Bob Lansing is a Navajo potter who was blessed at age 17 with a life devoted to creating sacred vessels. Each piece of pottery made by Bob is first wheel thrown by the artist. After his thrown pots are bone dry, he coats them with layers of colored slip. He then scratches or etches designs through the individual layers with a simple carbide stylus or exacto knife. By etching with varying pressures, a particular scratch will expose the colors he wishes or in some cases, the base clay, which is typically white or red. He etches these designs using no pattern, no preliminary sketch to layout the design and no paper sketch to go by. He etches these designs straight from his mind to the vessel.
Native American artist Robert (Bob) Lansing specializes in pottery which features detailed etchings of animals combined with Native American designs. His pieces embody the heart and soul of his Navajo heritage and the beliefs of his people. Bob was born in Cortez, Colorado in 1966. He was born to the Towering House Clan (his mother’s clan) and the Red House Clan (his father’s clan). Robert is the youngest of 11 children in his family. Robert’s late mother, Helen Benally Lansing, was a weaver of fine Navajo rugs. His father, Dan Lansing, was a noted Navajo Medicine Man. Robert remembers his father as a "healer of minds". Robert’s work is deeply influenced by his father and grandfather as well as his brother-in-law, William Yazzie. Yazzie, a well known Navajo potter, taught Bob the skills of carving pottery. Through hard work and dedication, the blending of geometric patterns, the use of feathers (very important to the Navajo) portraying wildlife and birds became Bob’s own hallmarks. Lawrence Crank, a Navajo potter, taught Bob the art of wheel throwing. Bob returned this gift by teaching Lawrence the art of carving.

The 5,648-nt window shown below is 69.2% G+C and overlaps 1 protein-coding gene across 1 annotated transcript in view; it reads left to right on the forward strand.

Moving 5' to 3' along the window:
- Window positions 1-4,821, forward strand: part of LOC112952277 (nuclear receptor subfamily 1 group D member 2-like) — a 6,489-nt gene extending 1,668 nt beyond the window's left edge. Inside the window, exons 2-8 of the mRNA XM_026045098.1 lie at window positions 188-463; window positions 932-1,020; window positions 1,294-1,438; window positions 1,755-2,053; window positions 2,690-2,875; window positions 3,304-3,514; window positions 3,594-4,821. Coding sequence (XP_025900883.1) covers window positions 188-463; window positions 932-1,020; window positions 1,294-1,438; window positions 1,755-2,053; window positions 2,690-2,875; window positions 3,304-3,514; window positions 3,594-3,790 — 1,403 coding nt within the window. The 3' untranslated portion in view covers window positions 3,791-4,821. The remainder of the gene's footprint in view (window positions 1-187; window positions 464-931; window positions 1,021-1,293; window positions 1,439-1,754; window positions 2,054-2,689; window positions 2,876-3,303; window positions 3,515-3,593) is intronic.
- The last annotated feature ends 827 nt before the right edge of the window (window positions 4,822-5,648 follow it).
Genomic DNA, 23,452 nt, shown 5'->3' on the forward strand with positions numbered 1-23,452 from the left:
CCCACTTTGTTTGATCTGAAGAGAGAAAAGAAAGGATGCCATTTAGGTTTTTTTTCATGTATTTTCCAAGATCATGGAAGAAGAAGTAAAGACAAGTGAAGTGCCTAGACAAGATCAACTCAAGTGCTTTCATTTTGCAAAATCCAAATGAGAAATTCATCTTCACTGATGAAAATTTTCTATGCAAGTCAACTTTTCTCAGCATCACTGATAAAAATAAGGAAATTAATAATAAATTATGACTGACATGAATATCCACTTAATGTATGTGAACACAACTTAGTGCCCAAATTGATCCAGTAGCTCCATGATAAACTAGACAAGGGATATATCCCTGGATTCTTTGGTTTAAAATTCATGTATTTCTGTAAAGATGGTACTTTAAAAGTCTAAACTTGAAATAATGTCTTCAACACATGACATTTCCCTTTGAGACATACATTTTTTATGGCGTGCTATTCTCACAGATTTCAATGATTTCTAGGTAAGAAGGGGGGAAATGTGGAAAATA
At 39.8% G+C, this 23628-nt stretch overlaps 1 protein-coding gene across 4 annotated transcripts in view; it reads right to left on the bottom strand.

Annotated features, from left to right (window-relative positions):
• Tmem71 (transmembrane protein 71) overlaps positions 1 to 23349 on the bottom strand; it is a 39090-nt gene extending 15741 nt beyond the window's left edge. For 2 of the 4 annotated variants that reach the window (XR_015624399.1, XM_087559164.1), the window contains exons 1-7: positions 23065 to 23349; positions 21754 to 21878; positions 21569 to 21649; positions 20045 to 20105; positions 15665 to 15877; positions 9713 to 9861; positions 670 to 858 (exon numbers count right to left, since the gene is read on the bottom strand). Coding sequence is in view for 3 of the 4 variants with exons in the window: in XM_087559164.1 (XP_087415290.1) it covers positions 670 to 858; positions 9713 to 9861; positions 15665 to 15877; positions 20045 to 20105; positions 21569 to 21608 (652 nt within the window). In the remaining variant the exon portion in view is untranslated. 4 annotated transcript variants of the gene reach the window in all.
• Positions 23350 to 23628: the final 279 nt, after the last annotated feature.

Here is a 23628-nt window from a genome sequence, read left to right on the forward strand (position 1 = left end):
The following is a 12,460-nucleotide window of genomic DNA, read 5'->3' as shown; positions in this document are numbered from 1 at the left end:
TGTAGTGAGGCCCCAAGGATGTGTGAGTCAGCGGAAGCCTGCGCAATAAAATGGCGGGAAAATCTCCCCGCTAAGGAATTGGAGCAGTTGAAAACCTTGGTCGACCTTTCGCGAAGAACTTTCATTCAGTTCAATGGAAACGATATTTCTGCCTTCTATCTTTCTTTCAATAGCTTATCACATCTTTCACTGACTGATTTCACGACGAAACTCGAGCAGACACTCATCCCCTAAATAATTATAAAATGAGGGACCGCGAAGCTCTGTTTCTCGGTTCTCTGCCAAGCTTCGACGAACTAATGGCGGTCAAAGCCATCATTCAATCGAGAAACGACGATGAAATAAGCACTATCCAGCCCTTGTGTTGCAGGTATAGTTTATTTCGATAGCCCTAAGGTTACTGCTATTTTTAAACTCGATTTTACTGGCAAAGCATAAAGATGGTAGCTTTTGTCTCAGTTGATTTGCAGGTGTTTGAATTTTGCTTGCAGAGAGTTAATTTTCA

Because of careful planning and inspiration, no two pieces of Bob’s pottery are alike. Bob uses two mediums in creating his unique pottery pieces. His red bowls are made of New Mexico red clay while his white bowls are made of "White Haggie" porcelain from Salt Lake City. Bob begins by throwing the pieces by hand on the wheel. He lets them dry slowly, trims and shapes the base and then paints the piece with the colors he desires using ceramic paint. Each layer of paint is permitted to dry before the next one is applied. When the pieces are painted, Bob begins the carving process. He carves through the painted layers to the color he desires. He uses specialized tools to create the intricate detail that is the signature of his work. The pottery is then kiln fired for six hours and permitted to gradually cool for 12 hours. Bob then applies the final, very finely detailed "sgraffito," or "incising" and other finishing touches to his work. Bob’s family heritage and Navajo beliefs are a part of every piece he creates. Bob explains he likes to use "Little Brother", the bear, in his designs. Greatly revered in Navajo culture, Little Brother protected the Navajo during their journeys through the other Navajo worlds. Because the bear is sacred to his people, he goes through a ceremony with a medicine man that will purify him and permit him to use the bear in his carvings. Bob was awarded first place out of 168 artists by Ronald Reagan in the National Arts and Crafts Contest in 1986 when he was only 20 years old. His work was featured in the Arizona Highway magazine in 1992 and he is in a book entitled "Eduring Tradition: The Arts of the Navajo". Bob Lansing’s artwork has been displayed throughout the Southwest, in Washington D.C., California, and in foreign countries such as England and Germany. Bob is a devoted family-oriented man who does everything he can to provide for his family’s happiness. His wife, Loretta, shares the talent of making pottery and is a great help to the business. Bob Lansing’s authentic Southwestern pottery is a unique blend of traditional and contemporary art. His artwork reflects his life and lifestyle, a humble down-to-earth man, yet confident in his great talents. A smile is never far away from Bob as he observes the beauty of life, his family and the world around him. Those who have never seen Bob’s work are in for amazement. Those who know Bob and his talents hound him to see his latest pieces. Bob Lansing’s work is regularly displayed in art shows across the country, including the Pueblo Grande Museum Show in Phoenix, the Colorado Indian Market in Denver and the Texas Indian Market in Arlington. Bob maintains a booth at the Four Corners Monument and has a small gallery in Cortez, Colorado.